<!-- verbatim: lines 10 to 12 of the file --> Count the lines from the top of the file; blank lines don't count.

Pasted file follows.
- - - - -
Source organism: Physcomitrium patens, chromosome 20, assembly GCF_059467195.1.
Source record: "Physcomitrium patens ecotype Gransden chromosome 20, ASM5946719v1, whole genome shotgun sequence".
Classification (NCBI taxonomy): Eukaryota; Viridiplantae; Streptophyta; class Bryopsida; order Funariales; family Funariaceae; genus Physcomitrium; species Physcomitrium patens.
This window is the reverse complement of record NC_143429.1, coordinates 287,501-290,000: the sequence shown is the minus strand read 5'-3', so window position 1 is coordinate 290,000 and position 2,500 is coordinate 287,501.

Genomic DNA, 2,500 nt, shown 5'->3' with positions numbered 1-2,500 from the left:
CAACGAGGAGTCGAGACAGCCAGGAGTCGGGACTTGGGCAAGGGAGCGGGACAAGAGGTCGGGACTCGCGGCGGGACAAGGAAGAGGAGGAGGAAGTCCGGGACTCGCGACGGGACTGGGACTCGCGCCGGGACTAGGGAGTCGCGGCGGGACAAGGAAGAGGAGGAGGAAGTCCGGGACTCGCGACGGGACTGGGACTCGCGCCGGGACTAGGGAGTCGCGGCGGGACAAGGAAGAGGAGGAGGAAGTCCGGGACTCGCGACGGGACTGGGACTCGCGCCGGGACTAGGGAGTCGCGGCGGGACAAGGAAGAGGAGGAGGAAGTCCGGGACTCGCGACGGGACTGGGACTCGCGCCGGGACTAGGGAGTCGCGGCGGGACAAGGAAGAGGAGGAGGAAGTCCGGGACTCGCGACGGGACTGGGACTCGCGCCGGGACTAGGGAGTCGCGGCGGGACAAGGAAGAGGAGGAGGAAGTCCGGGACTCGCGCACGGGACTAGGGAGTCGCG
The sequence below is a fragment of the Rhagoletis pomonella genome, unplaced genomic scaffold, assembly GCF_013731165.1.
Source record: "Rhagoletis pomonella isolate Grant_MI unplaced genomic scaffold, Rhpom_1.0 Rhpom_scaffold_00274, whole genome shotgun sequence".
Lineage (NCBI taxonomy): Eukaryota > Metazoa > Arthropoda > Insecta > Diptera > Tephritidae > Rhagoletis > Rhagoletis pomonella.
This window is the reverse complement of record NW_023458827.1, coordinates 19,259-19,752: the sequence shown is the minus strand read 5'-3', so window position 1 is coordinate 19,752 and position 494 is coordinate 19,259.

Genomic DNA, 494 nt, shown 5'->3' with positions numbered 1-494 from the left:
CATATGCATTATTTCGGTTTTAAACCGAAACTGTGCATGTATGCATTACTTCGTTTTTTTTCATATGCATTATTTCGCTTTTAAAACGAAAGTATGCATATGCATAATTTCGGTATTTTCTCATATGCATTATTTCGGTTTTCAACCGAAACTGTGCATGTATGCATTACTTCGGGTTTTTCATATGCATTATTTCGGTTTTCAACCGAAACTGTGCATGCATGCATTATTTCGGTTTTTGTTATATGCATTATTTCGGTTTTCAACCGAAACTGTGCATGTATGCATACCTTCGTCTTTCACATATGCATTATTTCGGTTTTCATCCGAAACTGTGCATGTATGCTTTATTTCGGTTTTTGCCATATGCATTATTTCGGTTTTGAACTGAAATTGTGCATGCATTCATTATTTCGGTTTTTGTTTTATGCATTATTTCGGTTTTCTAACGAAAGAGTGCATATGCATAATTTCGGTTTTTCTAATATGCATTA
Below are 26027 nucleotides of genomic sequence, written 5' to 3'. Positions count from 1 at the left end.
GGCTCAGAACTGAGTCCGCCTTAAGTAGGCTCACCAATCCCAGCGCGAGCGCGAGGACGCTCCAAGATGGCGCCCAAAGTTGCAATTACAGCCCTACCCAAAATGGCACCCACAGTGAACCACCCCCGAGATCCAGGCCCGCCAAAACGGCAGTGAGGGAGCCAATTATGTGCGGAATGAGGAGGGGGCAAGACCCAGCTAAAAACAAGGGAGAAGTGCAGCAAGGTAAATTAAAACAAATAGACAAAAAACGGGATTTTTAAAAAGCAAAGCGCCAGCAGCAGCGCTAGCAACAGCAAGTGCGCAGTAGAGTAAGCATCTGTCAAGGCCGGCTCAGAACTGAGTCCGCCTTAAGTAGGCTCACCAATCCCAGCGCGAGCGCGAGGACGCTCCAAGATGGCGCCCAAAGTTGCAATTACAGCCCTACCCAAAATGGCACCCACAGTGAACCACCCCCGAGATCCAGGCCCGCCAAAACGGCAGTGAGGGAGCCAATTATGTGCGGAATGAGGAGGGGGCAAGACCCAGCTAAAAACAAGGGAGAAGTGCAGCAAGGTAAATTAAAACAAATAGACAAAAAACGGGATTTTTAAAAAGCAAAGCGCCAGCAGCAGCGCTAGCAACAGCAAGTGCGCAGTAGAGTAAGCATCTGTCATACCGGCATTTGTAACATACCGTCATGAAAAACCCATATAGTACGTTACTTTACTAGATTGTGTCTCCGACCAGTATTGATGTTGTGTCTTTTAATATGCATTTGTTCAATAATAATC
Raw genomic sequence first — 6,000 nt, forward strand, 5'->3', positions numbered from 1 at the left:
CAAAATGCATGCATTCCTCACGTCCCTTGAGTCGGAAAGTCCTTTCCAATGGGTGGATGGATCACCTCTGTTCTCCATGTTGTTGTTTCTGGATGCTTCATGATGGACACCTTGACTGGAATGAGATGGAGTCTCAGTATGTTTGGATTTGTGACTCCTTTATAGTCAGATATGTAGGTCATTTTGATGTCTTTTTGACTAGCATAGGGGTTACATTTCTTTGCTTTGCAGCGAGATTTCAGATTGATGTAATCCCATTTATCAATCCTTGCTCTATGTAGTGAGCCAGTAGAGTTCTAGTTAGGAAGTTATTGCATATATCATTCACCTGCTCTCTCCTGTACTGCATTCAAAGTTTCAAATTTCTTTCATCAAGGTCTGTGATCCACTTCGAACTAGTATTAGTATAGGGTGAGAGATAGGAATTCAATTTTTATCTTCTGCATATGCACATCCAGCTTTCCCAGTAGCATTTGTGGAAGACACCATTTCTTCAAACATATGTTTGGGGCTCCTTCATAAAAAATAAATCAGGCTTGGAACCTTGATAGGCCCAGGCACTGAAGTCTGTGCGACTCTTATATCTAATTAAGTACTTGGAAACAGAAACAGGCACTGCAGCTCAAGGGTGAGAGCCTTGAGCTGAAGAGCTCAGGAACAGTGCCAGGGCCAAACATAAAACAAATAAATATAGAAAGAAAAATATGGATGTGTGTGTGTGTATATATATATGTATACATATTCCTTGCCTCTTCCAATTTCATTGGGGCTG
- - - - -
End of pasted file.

This window is the reverse complement of record NW_023458827.1, coordinates 19,259-19,752: the sequence shown is the minus strand read 5'-3', so window position 1 is coordinate 19,752 and position 494 is coordinate 19,259.

Genomic DNA, 494 nt, shown 5'->3' with positions numbered 1-494 from the left:
CATATGCATTATTTCGGTTTTAAACCGAAACTGTGCATGTATGCATTACTTCGTTTTTTTTCATATGCATTATTTCGCTTTTAAAACGAAAGTATGCATATGCATAATTTCGGTATTTTCTCATATGCATTATTTCGGTTTTCAACCGAAACTGTGCATGTATGCATTACTTCGGGTTTTTCATATGCATTATTTCGGTTTTCAACCGAAACTGTGCATGCATGCATTATTTCGGTTTTTGTTATATGCATTATTTCGGTTTTCAACCGAAACTGTGCATGTATGCATACCTTCGTCTTTCACATATGCATTATTTCGGTTTTCATCCGAAACTGTGCATGTATGCTTTATTTCGGTTTTTGCCATATGCATTATTTCGGTTTTGAACTGAAATTGTGCATGCATTCATTATTTCGGTTTTTGTTTTATGCATTATTTCGGTTTTCTAACGAAAGAGTGCATATGCATAATTTCGGTTTTTCTAATATGCATTA